Aversion to bitter, a survival instinct?
If, when you were younger, endives, grapefruit or even coffee did not find favor with your eyes (or your taste buds), this is not simply a matter of your taste preferences. According to a study*, the aversion to bitter taste is an instinctive inheritance from our hunter-gatherer ancestors. Since bitter flavors are often associated with toxic plants in nature, over the course of evolution, humans would have developed a natural aversion to bitter tastes to avoid the consumption of harmful plants or substances. This bitterness depends on the alkaloids present in these plants, the molecules used by them to protect themselves against attackers. The presence of substances such as cyanide can make these alkaloids toxic to organisms that consume them.
Taste perception can vary due to genetic and environmental factors. Some people have a greater tolerance or even a preference for bitter flavors, while others are more sensitive to these tastes. Taste preferences are also influenced by culture and dietary education.
Nutritional Benefits of Bitter Foods
If the aversion to bitter taste could once have been beneficial for human evolution, today it is not so simple. Indeed, the bitter flavor, when present in small quantities, has undeniable nutritional benefits. Bitter plants, in particular, contain various substances, including sesquiterpene lactones and phenolic compounds, which are found in particular in chicory and endive. The latter have antioxidant and anti-inflammatory properties and play a crucial role in the proper functioning of the immune system, in the prevention of cancers and chronic non-communicable diseases. Bitter foods also stimulate the production of saliva and gastric juices and promote better digestion.
Like Dry January, be aware that certain bitter foods, rich in phytochemical compounds, support liver detoxification. Very good reasons to start loving bitterness.
Learn to love bitter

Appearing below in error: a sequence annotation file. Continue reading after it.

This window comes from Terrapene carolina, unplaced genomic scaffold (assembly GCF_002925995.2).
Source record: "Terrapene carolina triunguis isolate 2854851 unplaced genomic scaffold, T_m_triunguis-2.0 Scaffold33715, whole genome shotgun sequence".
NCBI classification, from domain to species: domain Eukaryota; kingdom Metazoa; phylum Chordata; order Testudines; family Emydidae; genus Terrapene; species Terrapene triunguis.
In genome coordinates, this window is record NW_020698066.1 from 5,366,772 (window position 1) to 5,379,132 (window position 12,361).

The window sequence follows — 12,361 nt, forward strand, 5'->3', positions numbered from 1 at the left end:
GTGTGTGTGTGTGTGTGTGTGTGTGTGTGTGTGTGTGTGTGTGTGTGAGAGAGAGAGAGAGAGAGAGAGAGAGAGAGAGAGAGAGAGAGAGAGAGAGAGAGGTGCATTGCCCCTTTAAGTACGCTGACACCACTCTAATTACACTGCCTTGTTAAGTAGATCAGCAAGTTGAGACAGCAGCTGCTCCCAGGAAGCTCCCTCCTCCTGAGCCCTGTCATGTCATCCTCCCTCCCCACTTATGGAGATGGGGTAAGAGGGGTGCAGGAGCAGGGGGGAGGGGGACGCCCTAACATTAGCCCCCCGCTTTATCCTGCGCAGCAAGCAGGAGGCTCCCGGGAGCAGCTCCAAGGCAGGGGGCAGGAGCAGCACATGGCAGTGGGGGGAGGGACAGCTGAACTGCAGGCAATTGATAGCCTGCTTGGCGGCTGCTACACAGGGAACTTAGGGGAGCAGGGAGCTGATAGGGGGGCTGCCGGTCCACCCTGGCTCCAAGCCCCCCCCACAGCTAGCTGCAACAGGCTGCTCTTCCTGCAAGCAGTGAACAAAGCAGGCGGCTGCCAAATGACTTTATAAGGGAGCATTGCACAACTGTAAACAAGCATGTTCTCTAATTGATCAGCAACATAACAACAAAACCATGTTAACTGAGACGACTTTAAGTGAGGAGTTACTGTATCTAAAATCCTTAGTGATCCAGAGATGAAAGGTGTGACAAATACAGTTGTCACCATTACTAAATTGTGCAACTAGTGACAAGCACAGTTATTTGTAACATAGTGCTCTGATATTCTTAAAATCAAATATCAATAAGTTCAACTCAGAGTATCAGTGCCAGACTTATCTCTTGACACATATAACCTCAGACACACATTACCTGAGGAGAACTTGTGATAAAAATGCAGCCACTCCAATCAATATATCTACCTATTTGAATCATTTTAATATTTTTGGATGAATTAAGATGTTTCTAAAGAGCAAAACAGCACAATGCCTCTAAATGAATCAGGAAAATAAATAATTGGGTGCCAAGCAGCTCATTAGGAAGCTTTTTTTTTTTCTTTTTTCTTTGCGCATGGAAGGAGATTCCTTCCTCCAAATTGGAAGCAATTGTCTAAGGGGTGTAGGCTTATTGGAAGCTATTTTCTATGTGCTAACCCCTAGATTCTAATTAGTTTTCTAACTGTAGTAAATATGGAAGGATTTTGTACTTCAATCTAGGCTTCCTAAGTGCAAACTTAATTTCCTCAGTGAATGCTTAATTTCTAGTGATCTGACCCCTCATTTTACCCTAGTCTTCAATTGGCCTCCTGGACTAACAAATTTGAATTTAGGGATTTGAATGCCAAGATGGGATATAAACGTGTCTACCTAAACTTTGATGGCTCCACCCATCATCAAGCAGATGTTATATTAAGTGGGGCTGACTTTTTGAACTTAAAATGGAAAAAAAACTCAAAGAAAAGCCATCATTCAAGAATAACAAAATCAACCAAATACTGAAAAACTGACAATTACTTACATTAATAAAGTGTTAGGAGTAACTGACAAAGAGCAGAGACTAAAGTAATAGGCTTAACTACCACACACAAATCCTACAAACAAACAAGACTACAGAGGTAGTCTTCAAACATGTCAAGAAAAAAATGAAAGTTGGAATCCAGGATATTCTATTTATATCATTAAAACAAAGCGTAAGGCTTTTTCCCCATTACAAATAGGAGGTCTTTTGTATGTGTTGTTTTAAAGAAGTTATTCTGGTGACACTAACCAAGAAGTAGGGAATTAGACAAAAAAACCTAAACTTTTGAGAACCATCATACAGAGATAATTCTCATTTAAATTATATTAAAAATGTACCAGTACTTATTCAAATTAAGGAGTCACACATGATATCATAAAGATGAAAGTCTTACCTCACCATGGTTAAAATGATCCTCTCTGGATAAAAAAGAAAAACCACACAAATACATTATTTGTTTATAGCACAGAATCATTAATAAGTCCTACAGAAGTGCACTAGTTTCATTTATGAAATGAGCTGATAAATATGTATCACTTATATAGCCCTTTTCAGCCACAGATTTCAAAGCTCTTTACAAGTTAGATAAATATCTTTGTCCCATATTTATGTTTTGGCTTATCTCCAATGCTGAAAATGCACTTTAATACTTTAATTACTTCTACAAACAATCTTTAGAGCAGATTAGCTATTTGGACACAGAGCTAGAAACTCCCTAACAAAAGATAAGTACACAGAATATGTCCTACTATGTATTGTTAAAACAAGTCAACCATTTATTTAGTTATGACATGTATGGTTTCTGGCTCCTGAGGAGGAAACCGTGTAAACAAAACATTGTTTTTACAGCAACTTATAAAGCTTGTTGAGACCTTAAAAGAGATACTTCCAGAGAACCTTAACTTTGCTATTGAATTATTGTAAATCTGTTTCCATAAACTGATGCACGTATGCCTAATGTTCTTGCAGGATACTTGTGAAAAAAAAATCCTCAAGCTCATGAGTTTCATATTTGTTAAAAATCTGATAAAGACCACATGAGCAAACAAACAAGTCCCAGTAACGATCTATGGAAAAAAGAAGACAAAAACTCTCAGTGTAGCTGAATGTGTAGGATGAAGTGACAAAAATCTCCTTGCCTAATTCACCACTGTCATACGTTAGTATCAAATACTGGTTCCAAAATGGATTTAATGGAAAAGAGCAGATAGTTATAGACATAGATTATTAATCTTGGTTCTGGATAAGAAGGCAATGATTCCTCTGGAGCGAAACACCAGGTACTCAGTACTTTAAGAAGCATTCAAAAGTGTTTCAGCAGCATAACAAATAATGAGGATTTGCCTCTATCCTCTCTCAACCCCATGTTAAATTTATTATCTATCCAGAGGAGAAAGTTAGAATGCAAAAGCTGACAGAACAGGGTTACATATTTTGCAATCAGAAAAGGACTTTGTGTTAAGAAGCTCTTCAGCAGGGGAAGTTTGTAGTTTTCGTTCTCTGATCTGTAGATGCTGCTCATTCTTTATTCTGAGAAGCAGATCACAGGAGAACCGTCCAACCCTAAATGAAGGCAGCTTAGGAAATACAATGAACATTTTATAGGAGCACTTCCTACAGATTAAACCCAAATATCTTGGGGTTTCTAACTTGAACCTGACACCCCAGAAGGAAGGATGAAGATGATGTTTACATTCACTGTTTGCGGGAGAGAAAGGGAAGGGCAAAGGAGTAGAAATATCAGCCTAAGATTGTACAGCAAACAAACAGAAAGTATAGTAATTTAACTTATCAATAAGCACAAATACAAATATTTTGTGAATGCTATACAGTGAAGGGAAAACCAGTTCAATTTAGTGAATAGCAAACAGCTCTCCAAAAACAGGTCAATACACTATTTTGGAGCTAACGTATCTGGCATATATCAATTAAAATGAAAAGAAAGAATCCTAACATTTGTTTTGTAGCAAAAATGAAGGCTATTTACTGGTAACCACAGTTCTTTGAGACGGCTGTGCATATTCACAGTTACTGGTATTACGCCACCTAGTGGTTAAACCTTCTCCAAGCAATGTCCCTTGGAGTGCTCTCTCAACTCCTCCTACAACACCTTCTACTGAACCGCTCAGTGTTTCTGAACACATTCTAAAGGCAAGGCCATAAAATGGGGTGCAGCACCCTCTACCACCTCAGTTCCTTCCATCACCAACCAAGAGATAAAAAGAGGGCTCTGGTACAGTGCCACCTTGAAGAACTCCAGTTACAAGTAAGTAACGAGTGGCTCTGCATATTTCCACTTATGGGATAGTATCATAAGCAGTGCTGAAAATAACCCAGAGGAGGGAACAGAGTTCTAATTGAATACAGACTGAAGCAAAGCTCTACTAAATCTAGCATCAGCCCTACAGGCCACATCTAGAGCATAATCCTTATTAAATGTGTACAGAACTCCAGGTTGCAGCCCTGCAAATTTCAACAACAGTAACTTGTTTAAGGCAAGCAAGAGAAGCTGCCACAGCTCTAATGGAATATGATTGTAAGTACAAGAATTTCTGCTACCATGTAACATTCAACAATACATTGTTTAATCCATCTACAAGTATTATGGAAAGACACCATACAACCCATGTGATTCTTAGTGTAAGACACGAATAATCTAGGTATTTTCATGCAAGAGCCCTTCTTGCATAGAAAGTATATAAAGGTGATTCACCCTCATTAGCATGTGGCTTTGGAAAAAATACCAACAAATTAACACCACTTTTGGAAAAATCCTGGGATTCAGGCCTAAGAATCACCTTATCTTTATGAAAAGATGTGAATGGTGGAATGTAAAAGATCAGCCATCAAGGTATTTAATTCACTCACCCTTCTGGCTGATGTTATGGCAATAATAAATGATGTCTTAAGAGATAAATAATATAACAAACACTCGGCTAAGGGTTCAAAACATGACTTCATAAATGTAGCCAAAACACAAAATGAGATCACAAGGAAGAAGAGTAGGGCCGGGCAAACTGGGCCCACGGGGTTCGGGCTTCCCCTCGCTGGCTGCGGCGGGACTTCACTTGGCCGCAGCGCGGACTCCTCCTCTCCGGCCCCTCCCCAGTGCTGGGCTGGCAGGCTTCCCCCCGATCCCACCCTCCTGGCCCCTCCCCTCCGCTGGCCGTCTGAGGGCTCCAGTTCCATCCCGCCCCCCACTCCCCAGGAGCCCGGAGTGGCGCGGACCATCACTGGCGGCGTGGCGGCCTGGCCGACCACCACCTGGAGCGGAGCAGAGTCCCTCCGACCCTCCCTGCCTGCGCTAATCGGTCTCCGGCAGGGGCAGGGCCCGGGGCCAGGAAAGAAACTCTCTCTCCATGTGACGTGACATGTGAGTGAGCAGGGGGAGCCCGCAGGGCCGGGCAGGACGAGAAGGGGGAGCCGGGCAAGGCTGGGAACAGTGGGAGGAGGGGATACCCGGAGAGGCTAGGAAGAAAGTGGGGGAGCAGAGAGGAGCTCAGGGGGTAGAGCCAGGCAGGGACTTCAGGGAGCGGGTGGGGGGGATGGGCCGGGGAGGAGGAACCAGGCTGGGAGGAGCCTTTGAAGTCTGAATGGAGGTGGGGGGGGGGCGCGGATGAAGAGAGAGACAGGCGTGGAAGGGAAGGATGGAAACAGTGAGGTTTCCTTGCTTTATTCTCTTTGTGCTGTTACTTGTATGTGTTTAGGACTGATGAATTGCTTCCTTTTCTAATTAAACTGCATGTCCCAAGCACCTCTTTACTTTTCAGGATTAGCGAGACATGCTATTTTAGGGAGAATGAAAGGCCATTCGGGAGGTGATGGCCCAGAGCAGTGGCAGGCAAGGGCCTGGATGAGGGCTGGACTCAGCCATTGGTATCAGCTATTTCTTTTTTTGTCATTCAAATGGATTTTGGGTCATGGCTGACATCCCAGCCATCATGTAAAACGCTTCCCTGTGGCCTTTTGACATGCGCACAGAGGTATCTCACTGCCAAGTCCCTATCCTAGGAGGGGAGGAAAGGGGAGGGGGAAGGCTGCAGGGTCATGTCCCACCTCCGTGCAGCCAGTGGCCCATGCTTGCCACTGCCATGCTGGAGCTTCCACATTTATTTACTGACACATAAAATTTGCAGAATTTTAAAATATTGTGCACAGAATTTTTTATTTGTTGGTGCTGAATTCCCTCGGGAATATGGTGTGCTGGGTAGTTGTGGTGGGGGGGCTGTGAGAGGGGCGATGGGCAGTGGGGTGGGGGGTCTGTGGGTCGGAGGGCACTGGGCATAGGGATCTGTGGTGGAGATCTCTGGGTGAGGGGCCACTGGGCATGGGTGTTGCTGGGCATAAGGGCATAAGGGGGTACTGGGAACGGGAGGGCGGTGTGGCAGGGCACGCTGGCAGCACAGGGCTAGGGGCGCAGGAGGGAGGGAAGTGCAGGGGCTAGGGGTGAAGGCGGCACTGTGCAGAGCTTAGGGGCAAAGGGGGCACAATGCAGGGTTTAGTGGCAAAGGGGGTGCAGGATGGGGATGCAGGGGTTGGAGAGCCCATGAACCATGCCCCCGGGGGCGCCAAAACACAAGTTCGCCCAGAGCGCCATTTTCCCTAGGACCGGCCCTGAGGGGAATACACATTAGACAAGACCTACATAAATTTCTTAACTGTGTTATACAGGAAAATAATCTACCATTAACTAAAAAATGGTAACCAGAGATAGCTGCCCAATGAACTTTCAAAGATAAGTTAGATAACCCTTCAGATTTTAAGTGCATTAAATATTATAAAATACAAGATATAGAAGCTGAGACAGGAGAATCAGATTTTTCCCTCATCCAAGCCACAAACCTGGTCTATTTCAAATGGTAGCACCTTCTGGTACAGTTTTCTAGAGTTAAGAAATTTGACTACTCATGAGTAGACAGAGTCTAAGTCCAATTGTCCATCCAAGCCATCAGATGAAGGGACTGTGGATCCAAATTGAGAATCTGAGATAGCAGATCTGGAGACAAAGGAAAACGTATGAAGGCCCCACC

The less we like a flavor, the more we avoid it and therefore prevent our palate from getting used to it and appreciating it more. To learn to love bitter taste, start by gradually introducing bitter foods into your diet, for example, slightly bitter vegetables like watercress or artichoke. Combine bitter foods with sweeter or sour flavors. An endive salad garnished with citrus fruits is a very good example.
Also experiment with different preparation and seasoning methods. In particular, there are tips for making foods less bitter. Endive, for example, can be cooked with a splash of milk or with a potato cut in half.
For bitter drinks like coffee or black tea, start with less brewed versions and gradually increase the intensity to get your palate used to it. Bitter cocktails, consumed in moderation of course, such as the Spritz or the Gin Tonic, which have become increasingly popular in recent years, are another way to appreciate bitterness more. This recent preference is manifested by the reduction of sweet syrups in favor of bitter spirits such as vermouth, Campari or other liqueurs with pronounced notes.
Acquiring a taste for bitterness takes time and perseverance. However, as you get more invested in this process, you might even cultivate a new appreciation for these flavors—not so off-putting, we promise.
* Study published on Duke Heath